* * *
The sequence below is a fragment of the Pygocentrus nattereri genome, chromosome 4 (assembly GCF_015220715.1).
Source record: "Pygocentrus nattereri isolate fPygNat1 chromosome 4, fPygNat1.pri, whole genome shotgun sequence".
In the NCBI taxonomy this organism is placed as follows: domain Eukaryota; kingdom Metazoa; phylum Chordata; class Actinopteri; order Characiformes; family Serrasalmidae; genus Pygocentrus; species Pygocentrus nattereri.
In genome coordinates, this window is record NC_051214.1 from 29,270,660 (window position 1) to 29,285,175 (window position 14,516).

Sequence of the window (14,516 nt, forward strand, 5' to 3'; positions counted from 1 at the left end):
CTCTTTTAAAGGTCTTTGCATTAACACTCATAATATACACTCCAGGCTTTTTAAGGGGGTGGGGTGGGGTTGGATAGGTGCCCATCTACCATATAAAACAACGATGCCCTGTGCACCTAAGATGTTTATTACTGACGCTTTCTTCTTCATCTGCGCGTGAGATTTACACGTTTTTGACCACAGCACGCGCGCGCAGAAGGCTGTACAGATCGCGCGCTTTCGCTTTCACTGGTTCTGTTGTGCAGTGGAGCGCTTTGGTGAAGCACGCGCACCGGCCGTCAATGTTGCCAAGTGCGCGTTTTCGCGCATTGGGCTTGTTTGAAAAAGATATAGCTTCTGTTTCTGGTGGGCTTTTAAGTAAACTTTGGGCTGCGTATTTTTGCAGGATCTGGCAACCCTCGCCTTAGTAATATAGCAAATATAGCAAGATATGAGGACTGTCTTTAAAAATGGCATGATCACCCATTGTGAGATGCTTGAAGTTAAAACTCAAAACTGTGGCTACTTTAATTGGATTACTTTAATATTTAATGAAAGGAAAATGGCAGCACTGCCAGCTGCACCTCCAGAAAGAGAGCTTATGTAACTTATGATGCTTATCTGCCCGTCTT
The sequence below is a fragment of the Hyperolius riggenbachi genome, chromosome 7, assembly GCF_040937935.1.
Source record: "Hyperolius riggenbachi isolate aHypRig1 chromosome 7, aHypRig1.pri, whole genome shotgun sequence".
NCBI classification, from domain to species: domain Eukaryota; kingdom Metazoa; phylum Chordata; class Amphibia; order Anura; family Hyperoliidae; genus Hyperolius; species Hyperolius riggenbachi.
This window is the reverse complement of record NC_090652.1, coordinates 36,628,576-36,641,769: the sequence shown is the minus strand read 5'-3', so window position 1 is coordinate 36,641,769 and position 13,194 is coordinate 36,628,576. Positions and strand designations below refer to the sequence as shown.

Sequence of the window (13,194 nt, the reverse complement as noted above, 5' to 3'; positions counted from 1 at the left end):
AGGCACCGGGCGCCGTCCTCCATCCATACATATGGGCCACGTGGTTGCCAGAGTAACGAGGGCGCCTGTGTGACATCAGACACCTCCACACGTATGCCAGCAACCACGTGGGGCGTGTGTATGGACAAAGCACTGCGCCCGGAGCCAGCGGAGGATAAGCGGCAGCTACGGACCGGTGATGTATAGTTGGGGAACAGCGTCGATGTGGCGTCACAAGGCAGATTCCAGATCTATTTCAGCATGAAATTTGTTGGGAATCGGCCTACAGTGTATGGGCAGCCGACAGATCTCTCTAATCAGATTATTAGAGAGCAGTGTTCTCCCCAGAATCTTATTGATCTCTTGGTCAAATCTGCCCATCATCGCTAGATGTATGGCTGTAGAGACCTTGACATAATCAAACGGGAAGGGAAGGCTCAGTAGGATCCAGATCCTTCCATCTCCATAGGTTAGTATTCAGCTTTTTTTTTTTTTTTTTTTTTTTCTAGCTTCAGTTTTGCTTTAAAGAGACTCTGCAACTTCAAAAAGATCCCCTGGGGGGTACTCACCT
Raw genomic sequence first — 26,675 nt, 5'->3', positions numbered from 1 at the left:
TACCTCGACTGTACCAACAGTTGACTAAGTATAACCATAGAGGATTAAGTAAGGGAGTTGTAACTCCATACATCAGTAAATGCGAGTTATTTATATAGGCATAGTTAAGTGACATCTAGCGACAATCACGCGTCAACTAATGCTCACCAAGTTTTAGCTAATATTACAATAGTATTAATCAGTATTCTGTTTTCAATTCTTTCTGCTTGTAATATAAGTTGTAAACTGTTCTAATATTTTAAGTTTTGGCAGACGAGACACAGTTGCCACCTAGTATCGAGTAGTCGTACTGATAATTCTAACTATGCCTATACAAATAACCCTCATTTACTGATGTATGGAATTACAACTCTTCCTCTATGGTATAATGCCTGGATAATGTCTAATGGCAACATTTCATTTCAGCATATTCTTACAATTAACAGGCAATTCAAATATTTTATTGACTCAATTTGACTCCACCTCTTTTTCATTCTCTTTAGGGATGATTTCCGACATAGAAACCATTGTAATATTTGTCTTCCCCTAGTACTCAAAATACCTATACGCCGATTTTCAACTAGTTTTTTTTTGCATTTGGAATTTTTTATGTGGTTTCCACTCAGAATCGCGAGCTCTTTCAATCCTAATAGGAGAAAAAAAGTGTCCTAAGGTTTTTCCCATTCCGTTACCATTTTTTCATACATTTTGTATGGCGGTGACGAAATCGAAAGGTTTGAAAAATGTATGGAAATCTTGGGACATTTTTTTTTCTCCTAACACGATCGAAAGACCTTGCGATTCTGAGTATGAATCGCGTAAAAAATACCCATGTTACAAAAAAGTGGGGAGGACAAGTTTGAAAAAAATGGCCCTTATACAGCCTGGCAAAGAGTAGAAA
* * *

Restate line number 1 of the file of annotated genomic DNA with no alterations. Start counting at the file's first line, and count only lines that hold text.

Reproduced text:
The sequence below is a fragment of the Pygocentrus nattereri genome, chromosome 4 (assembly GCF_015220715.1).